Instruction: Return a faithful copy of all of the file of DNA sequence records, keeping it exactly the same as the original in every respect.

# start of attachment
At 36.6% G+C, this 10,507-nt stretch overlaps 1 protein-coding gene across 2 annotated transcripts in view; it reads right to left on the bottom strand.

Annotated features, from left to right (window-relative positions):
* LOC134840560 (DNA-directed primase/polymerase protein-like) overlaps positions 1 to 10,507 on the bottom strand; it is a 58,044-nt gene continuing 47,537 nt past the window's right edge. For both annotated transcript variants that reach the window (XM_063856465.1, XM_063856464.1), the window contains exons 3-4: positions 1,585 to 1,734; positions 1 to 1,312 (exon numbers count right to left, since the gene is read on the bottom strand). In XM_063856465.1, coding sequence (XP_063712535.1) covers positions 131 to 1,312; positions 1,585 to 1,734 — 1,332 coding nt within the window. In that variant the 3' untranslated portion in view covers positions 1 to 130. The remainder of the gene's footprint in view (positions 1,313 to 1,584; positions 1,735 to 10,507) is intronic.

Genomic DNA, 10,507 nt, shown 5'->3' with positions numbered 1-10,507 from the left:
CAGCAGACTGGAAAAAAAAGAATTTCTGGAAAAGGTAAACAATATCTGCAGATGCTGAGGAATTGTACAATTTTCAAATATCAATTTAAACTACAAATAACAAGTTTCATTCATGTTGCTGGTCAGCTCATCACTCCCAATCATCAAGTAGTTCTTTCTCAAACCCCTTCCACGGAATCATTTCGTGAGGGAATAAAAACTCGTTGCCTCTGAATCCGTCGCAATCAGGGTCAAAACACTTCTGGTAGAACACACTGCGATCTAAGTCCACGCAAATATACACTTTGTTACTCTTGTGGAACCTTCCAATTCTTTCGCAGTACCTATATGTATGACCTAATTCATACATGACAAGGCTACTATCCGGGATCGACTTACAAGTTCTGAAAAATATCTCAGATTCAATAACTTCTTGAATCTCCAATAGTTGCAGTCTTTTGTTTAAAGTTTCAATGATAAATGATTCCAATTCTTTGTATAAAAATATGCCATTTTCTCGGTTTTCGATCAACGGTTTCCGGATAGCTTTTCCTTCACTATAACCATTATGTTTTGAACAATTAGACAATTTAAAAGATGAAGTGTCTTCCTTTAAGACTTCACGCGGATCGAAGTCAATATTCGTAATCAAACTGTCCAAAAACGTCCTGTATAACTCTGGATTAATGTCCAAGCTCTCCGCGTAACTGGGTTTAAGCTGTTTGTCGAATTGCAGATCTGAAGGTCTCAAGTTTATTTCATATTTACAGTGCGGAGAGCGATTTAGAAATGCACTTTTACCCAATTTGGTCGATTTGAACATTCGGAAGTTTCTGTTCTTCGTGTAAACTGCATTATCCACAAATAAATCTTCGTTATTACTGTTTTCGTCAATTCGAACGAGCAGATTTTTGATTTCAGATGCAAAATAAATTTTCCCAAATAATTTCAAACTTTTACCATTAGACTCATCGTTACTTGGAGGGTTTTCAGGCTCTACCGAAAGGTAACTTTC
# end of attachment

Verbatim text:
At 36.6% G+C, this 10,507-nt stretch overlaps 1 protein-coding gene across 2 annotated transcripts in view; it reads right to left on the bottom strand.

Annotated features, from left to right (window-relative positions):
* LOC134840560 (DNA-directed primase/polymerase protein-like) overlaps positions 1 to 10,507 on the bottom strand; it is a 58,044-nt gene continuing 47,537 nt past the window's right edge. For both annotated transcript variants that reach the window (XM_063856465.1, XM_063856464.1), the window contains exons 3-4: positions 1,585 to 1,734; positions 1 to 1,312 (exon numbers count right to left, since the gene is read on the bottom strand). In XM_063856465.1, coding sequence (XP_063712535.1) covers positions 131 to 1,312; positions 1,585 to 1,734 — 1,332 coding nt within the window. In that variant the 3' untranslated portion in view covers positions 1 to 130. The remainder of the gene's footprint in view (positions 1,313 to 1,584; positions 1,735 to 10,507) is intronic.

Genomic DNA, 10,507 nt, shown 5'->3' with positions numbered 1-10,507 from the left:
CAGCAGACTGGAAAAAAAAGAATTTCTGGAAAAGGTAAACAATATCTGCAGATGCTGAGGAATTGTACAATTTTCAAATATCAATTTAAACTACAAATAACAAGTTTCATTCATGTTGCTGGTCAGCTCATCACTCCCAATCATCAAGTAGTTCTTTCTCAAACCCCTTCCACGGAATCATTTCGTGAGGGAATAAAAACTCGTTGCCTCTGAATCCGTCGCAATCAGGGTCAAAACACTTCTGGTAGAACACACTGCGATCTAAGTCCACGCAAATATACACTTTGTTACTCTTGTGGAACCTTCCAATTCTTTCGCAGTACCTATATGTATGACCTAATTCATACATGACAAGGCTACTATCCGGGATCGACTTACAAGTTCTGAAAAATATCTCAGATTCAATAACTTCTTGAATCTCCAATAGTTGCAGTCTTTTGTTTAAAGTTTCAATGATAAATGATTCCAATTCTTTGTATAAAAATATGCCATTTTCTCGGTTTTCGATCAACGGTTTCCGGATAGCTTTTCCTTCACTATAACCATTATGTTTTGAACAATTAGACAATTTAAAAGATGAAGTGTCTTCCTTTAAGACTTCACGCGGATCGAAGTCAATATTCGTAATCAAACTGTCCAAAAACGTCCTGTATAACTCTGGATTAATGTCCAAGCTCTCCGCGTAACTGGGTTTAAGCTGTTTGTCGAATTGCAGATCTGAAGGTCTCAAGTTTATTTCATATTTACAGTGCGGAGAGCGATTTAGAAATGCACTTTTACCCAATTTGGTCGATTTGAACATTCGGAAGTTTCTGTTCTTCGTGTAAACTGCATTATCCACAAATAAATCTTCGTTATTACTGTTTTCGTCAATTCGAACGAGCAGATTTTTGATTTCAGATGCAAAATAAATTTTCCCAAATAATTTCAAACTTTTACCATTAGACTCATCGTTACTTGGAGGGTTTTCAGGCTCTACCGAAAGGTAACTTTC